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Bio-Identical Progesterone PDF Print E-mail

Bio-Identical Progesterone

The Role of Oestrogen and Progesterone:
Oestrogens are the sex hormones that control the menstrual cycle, the growth and function of the uterus and uterine lining, and secondary sex characteristics (such as breast development, vaginal secretions and sexual interest) in women. They also affect bone, brain, heart, blood vessel and skin tissue. There are three main types of oestrogen produced by the body: oestrone, oestradiol and oestriol. These are often collectively referred to in the singular form, as 'oestrogen'. Women's oestrogen levels fall drastically during menopause, with widespread implications for long-term health as discussed in this article.

Progesterone is the hormone which, during a woman's fertile years, is produced by the ovaries and has effects which are in some ways opposite to those of oestrogens. During the menstrual cycle, oestrogens build up the uterine lining (called the endometrium), but if the egg is not fertilised the lining is not required; it is progesterone which stimulates the lining to shed, causing a period. The three major functions of progesterone in our body are:
• To promote the survival and development of the embryo and foetus
• To provide a broad range of core biologic effects
• To act as a precursor (building block) of other steroid hormones

Progesterone is also made in smaller amounts by the adrenal glands in both sexes and by the testes in males. Progesterone is a precursor of other hormones such as oestrone, oestriol, oestradiol, testosterone, and all the important adrenal cortical hormones.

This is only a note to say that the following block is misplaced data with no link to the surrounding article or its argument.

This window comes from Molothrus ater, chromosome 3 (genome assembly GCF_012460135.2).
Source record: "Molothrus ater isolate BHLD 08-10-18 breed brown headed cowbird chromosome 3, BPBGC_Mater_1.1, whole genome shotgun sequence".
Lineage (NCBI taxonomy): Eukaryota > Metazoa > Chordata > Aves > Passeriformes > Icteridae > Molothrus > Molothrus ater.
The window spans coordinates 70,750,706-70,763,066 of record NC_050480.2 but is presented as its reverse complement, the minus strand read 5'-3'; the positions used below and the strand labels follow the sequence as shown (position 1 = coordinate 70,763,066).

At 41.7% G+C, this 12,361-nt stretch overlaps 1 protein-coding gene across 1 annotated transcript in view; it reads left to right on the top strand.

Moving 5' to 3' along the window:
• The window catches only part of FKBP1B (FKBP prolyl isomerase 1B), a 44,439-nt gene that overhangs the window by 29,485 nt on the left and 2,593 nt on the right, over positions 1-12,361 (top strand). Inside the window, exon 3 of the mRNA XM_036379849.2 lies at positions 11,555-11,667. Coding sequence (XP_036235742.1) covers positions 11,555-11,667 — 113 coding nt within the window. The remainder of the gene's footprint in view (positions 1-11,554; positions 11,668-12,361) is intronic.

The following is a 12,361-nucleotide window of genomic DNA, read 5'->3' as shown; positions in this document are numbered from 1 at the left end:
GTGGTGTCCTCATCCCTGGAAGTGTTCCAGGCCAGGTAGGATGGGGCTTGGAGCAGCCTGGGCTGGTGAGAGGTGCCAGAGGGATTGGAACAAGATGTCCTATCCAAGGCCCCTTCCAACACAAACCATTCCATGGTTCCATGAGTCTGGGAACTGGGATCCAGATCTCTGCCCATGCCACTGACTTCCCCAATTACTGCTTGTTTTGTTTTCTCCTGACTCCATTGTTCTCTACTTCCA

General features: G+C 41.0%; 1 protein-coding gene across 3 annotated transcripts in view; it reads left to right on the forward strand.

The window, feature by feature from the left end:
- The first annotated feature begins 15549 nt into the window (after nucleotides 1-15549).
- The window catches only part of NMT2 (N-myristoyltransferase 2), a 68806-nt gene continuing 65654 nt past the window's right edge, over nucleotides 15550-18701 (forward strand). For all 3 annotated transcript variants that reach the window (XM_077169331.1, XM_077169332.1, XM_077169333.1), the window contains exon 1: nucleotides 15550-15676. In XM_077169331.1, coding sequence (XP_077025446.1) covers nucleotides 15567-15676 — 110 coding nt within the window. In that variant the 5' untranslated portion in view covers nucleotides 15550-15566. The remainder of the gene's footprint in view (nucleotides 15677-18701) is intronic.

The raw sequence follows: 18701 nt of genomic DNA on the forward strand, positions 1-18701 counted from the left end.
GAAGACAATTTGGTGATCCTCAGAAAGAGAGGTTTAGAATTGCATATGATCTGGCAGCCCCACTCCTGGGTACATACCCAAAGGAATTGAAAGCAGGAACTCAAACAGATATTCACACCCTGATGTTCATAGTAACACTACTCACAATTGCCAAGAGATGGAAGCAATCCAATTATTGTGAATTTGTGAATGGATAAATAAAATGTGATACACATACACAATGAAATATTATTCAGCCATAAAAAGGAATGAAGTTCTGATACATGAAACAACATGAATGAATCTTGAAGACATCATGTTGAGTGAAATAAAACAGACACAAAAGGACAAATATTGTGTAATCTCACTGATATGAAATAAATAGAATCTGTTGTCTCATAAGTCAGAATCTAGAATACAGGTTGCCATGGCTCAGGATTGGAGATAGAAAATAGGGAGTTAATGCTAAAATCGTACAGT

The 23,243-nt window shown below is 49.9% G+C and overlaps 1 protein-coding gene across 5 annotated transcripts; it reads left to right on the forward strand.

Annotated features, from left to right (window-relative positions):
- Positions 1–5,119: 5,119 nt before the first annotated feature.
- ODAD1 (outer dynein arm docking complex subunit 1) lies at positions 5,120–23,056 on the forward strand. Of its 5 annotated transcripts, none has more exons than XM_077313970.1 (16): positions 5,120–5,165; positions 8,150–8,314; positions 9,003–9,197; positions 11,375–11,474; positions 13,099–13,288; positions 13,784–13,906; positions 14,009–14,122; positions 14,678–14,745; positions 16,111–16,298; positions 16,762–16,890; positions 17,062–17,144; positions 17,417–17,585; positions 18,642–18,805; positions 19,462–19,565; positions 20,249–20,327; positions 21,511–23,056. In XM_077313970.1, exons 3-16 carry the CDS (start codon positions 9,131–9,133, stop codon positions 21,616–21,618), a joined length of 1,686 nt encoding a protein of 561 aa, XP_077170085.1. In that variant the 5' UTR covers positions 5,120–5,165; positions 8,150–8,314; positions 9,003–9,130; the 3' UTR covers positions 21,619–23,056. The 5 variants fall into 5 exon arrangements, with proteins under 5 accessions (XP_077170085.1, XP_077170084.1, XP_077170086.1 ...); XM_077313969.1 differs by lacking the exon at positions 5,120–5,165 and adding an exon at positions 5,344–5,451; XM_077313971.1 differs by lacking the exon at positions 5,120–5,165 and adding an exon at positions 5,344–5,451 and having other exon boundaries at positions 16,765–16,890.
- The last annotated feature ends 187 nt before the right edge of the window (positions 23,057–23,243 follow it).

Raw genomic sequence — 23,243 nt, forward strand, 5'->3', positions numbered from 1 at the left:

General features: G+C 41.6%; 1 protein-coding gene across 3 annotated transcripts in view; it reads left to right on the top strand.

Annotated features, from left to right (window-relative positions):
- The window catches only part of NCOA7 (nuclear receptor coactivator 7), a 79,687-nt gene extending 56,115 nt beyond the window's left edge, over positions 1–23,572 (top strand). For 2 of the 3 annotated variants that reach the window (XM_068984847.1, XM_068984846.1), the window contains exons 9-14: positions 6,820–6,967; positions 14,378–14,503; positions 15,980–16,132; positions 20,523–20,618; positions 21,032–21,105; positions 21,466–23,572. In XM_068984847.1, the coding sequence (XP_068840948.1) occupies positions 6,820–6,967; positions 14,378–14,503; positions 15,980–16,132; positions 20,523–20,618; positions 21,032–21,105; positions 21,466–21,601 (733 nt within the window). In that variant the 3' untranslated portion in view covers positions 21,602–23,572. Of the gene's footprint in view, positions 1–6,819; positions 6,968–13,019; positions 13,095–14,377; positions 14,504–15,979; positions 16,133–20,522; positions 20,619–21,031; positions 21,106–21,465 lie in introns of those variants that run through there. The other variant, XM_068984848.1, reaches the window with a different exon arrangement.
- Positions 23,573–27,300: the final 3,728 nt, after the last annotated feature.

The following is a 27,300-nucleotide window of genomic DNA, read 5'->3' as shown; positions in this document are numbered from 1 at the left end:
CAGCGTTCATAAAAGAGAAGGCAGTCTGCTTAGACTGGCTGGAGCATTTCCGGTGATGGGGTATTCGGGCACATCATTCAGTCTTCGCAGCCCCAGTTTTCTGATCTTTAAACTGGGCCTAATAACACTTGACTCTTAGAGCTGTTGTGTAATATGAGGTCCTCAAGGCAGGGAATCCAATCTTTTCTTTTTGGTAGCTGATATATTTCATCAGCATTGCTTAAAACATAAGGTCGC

A fundamental key to hormone balance is the knowledge that when oestrogen becomes the dominant hormone and progesterone is deficient, the oestrogen can potentially become toxic to the body; thus progesterone has a balancing or mitigating effect on oestrogen. Oestrogen dominance typically occurs around the time of menopause which is known as peri-menopause. If you are already on HRT, then adding bio-identical progesterone to the therapy will help to reduce the increased risk of oestrogen dominance induced breast cancer.
An important factor to remember is that cholesterol is the basic building block for the steroid hormone and gives all of the sex hormones a similar structure. Switch a few atoms around and the role of the hormone can change dramatically. Without sufficient cholesterol, we can’t make sufficient steroid hormones. Some of the more familiar steroids are oestrogen, progesterone, testosterone, the corticosteroids, and DHEA.

Safety of Synthetic vs Bio-identical Hormones
Synthetic hormones are not as safe and offer fewer health benefits than hormones that are identical to those that the body produces naturally.
A study1,2  that was published by the Women’s Health Initiative in 2002 and 2004 showed that using a combination of progestin and oestrogen for menopausal symptoms actually increased the risk of breast cancer, blood clots and cardiovascular disease by 50%. The following reasons were given for this:
• The dosage was too high. As a result of the above-mentioned study, current recommended doses have dropped to 3 times lower than the doses used before 2002.
• The types of hormones used were not identical to the hormones that the body produces naturally and they were too potent. Hormones that are identical to those that are produced in the body are thus named bio-identical hormones. These include eostradiol, oestrone, oestriol and progesterone. The types of hormones used in the study were a non-bio-identical progesterone (known as progestin) called medroxy-progesterone acetate and conjugated oestrogens called equilin which is extracted from mare’s urine.